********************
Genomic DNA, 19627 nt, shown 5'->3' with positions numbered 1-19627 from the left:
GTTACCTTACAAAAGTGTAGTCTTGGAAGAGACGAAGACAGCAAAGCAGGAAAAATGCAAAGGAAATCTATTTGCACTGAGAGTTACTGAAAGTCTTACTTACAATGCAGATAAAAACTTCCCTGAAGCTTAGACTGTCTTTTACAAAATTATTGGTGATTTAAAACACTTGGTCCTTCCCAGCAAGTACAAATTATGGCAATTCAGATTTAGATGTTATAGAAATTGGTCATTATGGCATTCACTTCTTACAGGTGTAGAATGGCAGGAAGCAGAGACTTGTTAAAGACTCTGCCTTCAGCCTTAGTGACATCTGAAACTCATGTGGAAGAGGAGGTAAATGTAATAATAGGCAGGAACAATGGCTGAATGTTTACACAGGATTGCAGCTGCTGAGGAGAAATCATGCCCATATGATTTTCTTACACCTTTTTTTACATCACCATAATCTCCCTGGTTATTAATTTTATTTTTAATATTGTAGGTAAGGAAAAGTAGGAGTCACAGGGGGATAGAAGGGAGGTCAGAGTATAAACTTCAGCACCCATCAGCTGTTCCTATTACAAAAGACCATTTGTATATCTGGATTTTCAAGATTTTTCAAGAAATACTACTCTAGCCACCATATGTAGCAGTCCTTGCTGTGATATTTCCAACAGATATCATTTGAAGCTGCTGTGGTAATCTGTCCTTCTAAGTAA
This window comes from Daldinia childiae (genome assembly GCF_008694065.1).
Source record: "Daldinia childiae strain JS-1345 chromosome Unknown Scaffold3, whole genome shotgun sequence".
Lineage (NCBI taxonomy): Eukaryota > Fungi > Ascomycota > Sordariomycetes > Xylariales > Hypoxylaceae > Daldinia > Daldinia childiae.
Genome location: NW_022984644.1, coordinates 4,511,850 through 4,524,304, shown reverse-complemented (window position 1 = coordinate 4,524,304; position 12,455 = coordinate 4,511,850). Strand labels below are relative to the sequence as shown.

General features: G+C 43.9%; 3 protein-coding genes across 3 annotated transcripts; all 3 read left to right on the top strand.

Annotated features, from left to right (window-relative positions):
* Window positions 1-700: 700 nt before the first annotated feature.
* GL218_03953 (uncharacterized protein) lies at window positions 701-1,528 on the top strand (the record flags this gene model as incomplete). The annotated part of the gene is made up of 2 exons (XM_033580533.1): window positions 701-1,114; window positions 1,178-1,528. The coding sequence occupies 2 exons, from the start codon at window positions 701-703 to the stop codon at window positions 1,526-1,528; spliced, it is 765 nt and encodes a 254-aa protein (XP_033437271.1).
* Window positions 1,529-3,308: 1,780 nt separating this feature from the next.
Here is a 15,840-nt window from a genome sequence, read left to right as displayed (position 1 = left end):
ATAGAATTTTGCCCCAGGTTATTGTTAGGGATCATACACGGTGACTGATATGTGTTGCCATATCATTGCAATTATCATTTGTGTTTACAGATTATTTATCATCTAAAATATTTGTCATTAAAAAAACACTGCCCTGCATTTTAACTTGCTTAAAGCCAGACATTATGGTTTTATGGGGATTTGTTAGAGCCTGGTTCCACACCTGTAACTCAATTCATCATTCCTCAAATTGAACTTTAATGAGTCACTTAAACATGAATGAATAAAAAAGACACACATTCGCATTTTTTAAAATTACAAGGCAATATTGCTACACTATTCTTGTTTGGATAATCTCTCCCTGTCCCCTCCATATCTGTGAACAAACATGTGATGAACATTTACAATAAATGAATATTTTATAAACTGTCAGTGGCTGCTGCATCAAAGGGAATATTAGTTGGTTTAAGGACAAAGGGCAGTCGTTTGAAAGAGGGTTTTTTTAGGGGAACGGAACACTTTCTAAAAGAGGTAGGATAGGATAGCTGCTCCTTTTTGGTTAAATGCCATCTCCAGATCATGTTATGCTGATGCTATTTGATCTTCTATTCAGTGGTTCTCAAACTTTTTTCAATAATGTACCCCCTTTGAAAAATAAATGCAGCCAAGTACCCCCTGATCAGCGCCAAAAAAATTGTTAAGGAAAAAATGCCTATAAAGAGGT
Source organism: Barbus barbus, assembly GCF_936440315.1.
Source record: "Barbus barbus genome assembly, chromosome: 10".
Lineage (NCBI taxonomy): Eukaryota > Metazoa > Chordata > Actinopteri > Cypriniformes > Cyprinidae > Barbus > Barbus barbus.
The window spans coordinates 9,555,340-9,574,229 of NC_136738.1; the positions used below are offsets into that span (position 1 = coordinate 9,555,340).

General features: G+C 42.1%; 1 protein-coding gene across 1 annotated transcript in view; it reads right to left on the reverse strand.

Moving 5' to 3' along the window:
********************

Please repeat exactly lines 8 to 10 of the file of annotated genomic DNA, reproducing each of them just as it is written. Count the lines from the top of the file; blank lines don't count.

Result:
Annotated features, from left to right (window-relative positions):
* Window positions 1-700: 700 nt before the first annotated feature.
* GL218_03953 (uncharacterized protein) lies at window positions 701-1,528 on the top strand (the record flags this gene model as incomplete). The annotated part of the gene is made up of 2 exons (XM_033580533.1): window positions 701-1,114; window positions 1,178-1,528. The coding sequence occupies 2 exons, from the start codon at window positions 701-703 to the stop codon at window positions 1,526-1,528; spliced, it is 765 nt and encodes a 254-aa protein (XP_033437271.1).